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Friday, Jun 29, 2007


Michael Bay may be one of the most misunderstood moviemakers in today’s Hollywood. This doesn’t mean he’s some manner of artist or auteur, nor is anyone suggesting that his track record is anything but scattershot. But he has helmed a couple of guilty popcorn pleasures (The Rock, Armageddon) that more or less balance out his exponential epics in concept extravagance (Pearl Harbor, Bad Boys 2). Yet he remains technically proficient and inherently energetic, filling his movies with the kind of excessive oomph that less successful action helmers like Bryan Singer and Mark Steven Johnson would die for. And still, he is considered on par with such motion picture pariahs as Uwe Boll and Paul W. S. Anderson. Frankly, it’s an unfair tag of talentlessness.


That being said, his latest turn behind the Panaflex, Transformers, is just terrific. Based on the Hasbro toy line from the ‘80s, it’s a bit brain dead in parts, a bit too married to said cartoon/geekoid origins. It also piles on the ancillary characters for what seems like purely demographic reasons. But at the end of the day, when all is said and done, this is the blockbuster destined to drive butts directly into the seat. It’s the most scrumptious of eye candy, the kind of overwhelming optical delight that only a big budget studio slamdunk can deliver. It’s loaded with humor, has startling setpieces to spare, and provides the perfect cinematic foundation for a gagillion sequels to come. For Bay, it’s a sort of redemption, a clever comeback from the disastrous dopiness of 2005’s Parts: The Clonus Horror – oops, sorry, The Island. It’s the kind of narrative that plays to all his strengths – steroided stuntwork, epic exaggeration, obvious characterization – while substantially reducing his tendency to trip over his own inflated mannerisms.


There are three main storylines running through the movie’s first 90 minutes, a trio of tales destined to intersect and basically go boom for another hour afterward. Part one finds a group of US soldiers in Qatar battling a scorpion-like beastie and a transmogrifying helicopter. The slaughter leaves behind a ragtag group desperate to report the robotic enemy to the Pentagon. Meanwhile, in the LA suburbs, a teenage boy named Sam Witwicky (a brilliant Shia LaBeouf) is looking to buy his first car. He ends up with a dingy yellow Camero that actually houses the good guy automaton Bubblebee. Sam soon learns of the threat to life on planet Earth, and hooks up with the rest of the Autobots (including the heroic Optimus Prime) to take on and defeat the Decepticons. Finally, Sector 7 a government shadow agency similar to MIB or Area 51 are hoping to discover the purpose behind a massive extraterrestrial cube (known as the All Spark) as well as what the previously captured evil Megatron wants with is.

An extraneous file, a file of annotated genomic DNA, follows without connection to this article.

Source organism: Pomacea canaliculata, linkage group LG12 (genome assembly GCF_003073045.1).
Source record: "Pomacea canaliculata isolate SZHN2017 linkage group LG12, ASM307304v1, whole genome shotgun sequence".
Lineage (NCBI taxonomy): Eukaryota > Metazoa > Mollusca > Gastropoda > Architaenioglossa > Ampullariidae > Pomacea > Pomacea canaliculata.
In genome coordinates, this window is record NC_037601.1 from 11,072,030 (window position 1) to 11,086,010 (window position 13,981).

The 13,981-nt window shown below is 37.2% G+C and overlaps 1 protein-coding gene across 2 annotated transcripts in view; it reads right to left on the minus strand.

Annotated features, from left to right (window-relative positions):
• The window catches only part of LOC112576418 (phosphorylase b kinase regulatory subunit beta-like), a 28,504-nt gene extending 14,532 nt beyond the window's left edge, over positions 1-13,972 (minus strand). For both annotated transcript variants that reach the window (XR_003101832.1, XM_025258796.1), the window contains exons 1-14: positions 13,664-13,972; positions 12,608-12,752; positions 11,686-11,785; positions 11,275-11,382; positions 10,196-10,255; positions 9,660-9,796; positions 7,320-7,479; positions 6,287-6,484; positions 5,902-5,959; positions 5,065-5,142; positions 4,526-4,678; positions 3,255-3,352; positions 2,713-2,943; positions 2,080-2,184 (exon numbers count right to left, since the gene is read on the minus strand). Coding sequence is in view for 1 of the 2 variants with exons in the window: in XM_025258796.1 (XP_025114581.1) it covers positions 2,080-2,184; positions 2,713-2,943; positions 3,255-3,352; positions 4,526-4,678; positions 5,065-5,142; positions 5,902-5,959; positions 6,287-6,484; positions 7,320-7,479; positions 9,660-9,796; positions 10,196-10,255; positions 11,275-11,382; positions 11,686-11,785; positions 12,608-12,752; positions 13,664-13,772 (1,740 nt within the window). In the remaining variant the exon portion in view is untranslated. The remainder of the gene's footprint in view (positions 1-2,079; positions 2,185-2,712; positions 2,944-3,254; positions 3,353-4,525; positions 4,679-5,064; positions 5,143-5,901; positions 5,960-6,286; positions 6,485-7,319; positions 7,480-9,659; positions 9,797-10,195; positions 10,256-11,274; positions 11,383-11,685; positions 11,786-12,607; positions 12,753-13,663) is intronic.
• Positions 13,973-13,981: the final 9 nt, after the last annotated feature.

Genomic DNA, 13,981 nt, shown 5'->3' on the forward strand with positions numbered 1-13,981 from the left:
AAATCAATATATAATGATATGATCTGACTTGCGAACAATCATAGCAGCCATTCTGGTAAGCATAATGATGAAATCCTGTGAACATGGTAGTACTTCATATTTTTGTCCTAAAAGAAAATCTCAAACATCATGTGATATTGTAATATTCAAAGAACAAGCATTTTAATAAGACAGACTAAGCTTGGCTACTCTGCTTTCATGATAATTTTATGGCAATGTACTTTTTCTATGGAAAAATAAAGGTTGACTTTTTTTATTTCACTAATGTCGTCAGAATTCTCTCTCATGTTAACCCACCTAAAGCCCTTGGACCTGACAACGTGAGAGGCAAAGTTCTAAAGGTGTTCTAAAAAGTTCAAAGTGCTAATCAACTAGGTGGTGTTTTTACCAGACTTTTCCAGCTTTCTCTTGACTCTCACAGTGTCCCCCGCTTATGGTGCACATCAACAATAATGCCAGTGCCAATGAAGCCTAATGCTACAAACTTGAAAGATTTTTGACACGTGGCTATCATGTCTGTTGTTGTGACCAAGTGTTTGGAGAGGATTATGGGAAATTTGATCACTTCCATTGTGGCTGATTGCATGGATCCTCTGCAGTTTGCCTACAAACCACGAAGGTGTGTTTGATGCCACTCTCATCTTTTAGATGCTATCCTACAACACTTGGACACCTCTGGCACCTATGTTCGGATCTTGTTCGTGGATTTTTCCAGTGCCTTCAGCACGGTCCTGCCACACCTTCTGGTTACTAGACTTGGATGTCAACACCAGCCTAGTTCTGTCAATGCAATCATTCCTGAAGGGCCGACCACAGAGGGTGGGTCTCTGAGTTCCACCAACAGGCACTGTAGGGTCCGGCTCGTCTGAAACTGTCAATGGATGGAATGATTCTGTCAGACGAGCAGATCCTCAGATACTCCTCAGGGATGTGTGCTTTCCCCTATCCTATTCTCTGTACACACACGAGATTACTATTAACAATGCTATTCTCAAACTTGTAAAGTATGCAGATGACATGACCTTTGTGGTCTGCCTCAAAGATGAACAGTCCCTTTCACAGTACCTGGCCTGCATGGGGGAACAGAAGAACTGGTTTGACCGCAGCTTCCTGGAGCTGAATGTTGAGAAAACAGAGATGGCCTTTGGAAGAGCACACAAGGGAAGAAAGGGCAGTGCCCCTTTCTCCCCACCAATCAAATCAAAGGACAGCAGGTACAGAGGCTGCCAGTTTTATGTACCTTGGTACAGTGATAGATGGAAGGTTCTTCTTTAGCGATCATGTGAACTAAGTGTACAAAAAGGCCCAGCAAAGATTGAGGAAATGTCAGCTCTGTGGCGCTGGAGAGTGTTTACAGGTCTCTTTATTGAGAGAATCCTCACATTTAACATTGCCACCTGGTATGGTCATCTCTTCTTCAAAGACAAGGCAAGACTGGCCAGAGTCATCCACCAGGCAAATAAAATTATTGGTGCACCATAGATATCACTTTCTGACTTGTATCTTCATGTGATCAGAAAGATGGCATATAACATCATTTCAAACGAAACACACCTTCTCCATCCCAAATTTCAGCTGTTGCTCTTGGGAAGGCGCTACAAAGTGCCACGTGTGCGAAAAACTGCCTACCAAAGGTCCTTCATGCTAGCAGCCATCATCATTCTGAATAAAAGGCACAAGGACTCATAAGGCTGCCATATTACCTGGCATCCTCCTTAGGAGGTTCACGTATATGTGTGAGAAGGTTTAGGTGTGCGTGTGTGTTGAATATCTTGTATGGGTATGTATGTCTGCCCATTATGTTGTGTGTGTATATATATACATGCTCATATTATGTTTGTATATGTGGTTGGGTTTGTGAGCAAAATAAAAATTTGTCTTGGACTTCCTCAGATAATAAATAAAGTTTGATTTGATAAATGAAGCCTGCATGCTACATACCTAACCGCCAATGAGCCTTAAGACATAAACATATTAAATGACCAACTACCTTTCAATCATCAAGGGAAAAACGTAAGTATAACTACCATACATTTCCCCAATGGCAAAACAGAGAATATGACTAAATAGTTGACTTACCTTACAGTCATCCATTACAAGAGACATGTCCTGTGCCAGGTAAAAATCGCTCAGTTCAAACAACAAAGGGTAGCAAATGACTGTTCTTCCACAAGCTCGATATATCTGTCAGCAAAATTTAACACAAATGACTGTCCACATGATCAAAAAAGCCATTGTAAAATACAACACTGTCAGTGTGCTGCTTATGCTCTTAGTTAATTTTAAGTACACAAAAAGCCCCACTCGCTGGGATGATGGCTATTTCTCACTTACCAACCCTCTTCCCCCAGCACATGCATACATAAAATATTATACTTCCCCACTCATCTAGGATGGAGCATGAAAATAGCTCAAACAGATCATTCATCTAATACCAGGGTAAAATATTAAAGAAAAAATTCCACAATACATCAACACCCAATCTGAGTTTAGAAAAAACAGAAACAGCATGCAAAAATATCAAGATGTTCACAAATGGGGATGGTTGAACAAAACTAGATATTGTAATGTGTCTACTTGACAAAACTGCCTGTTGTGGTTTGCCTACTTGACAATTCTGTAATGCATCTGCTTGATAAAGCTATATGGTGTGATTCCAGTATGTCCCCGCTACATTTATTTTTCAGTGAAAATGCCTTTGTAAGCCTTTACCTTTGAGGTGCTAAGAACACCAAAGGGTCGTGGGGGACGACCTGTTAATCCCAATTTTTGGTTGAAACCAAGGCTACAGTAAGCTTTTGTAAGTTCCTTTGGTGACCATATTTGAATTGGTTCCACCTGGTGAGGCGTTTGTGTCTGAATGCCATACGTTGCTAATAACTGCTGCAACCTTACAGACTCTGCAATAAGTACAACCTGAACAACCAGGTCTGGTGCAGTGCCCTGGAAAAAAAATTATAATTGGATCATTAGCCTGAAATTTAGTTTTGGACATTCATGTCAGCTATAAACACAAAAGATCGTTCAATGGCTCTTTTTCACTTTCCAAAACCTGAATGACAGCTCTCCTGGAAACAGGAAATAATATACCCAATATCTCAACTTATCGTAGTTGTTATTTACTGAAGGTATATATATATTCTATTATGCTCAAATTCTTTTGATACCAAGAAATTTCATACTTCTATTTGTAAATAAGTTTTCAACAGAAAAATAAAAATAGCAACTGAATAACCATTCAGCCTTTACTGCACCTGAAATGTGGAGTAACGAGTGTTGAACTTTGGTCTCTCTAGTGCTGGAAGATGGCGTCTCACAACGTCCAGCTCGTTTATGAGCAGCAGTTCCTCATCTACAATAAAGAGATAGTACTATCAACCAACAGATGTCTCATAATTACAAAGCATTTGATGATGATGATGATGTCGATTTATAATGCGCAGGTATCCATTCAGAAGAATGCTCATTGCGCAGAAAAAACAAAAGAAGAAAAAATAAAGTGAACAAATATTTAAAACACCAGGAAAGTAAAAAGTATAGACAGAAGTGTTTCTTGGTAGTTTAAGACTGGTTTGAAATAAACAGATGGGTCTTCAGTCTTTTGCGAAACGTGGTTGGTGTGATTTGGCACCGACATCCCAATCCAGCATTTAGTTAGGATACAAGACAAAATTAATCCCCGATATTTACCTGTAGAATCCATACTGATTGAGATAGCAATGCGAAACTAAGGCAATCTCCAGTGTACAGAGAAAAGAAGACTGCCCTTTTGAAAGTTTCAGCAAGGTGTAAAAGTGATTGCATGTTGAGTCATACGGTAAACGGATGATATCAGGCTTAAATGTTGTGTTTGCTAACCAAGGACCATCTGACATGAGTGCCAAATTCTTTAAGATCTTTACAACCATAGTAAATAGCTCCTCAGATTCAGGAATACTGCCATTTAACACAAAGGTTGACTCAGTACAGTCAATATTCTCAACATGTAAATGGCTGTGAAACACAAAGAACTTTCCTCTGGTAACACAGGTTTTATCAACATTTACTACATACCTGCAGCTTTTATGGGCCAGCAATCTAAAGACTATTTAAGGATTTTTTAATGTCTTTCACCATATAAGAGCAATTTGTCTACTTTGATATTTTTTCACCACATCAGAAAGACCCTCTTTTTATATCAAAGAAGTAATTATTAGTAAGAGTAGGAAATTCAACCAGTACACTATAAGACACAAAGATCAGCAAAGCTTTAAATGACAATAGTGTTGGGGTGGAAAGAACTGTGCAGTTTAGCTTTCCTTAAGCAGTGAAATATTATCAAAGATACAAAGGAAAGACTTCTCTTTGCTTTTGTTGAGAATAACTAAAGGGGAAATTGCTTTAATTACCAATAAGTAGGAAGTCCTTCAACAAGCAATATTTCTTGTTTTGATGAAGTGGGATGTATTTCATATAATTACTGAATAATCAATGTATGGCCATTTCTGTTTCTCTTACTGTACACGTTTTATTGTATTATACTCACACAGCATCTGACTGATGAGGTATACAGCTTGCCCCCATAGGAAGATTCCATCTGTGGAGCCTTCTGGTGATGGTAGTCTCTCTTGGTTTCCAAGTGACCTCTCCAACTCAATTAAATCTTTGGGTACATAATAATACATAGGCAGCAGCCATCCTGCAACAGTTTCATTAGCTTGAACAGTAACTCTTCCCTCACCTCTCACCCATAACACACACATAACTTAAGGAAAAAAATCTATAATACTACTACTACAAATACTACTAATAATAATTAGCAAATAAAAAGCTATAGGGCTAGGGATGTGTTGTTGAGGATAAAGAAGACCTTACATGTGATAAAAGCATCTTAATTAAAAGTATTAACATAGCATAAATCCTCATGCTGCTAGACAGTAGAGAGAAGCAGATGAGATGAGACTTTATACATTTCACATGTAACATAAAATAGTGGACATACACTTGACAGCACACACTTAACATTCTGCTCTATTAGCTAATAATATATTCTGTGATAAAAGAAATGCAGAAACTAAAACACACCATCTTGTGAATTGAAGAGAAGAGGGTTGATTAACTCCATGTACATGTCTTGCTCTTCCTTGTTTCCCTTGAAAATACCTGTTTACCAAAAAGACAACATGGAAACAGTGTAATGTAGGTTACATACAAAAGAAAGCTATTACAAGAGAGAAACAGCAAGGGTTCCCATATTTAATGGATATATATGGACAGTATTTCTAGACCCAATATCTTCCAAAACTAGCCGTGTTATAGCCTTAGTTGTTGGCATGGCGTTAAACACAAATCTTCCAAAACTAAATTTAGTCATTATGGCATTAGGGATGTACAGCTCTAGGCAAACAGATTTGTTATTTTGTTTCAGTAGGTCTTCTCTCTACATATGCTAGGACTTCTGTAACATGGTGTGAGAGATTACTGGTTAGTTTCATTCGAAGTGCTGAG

Naturally, this leads to all kinds of large scale battles between our mutating machines, and it has to be said that the combined efforts of Industrial Light and Magic and K.N.B. EFX are simply mindblowing. This is the kind of movie unimaginable 10 years ago, the level of sophistication making the real and the imaginary merge with almost seamless authenticity. During the last act war between Optimus Prime and Megatron, the streets of LA – along with several skyscrapers – become the backdrop for a robot battle royale, previously unthinkable images bouncing off buildings and scaling the skyline with awe-inspiring ease. Something similar happens when the good gear guys survey Hoover Dam from a distance. The way they blend into the real life setting, their hulky bodies moving with ease up and down the façade, makes us believe in their viability. Likewise, thanks to the power of computers, the many transformations feel organic and planned, not just some shapeshifting shtick.


While this kind of oversized adventure is not necessarily known to be a performer’s paradise, many in the cast make a significant impact. In what amounts to minor cameo roles, Bernie Mac and Anthony Anderson are all rim shots and rib ticklers. Indeed, they seem purposefully placed in the film to bring funny whenever the chaos gets too heavy. Equally odd is Jon Voight, reduced to a kind of drawling Donald Rumsfeld clone as the Secretary of Defense. He’s a plot device pure and simple, and yet something about the way he essays the Southern fried bureaucrat is extremely engaging. On the other end of the government gangster paradigm is John Tuturro. Chewing up the scenery with his evil efficiency, it’s a wonderful turn for the indie icon. But the film really belongs to LaBeouf. Like Matthew Broderick in Wargames, or Henry Thomas in E. T., he is the adolescent anchor that lets the audience into this world of way out wonders. Forging a bond with Bumblebee, as well as helping the rest of the Autobots achieve their ends, he’s part hero, part hapless, and destined for young adult superstardom.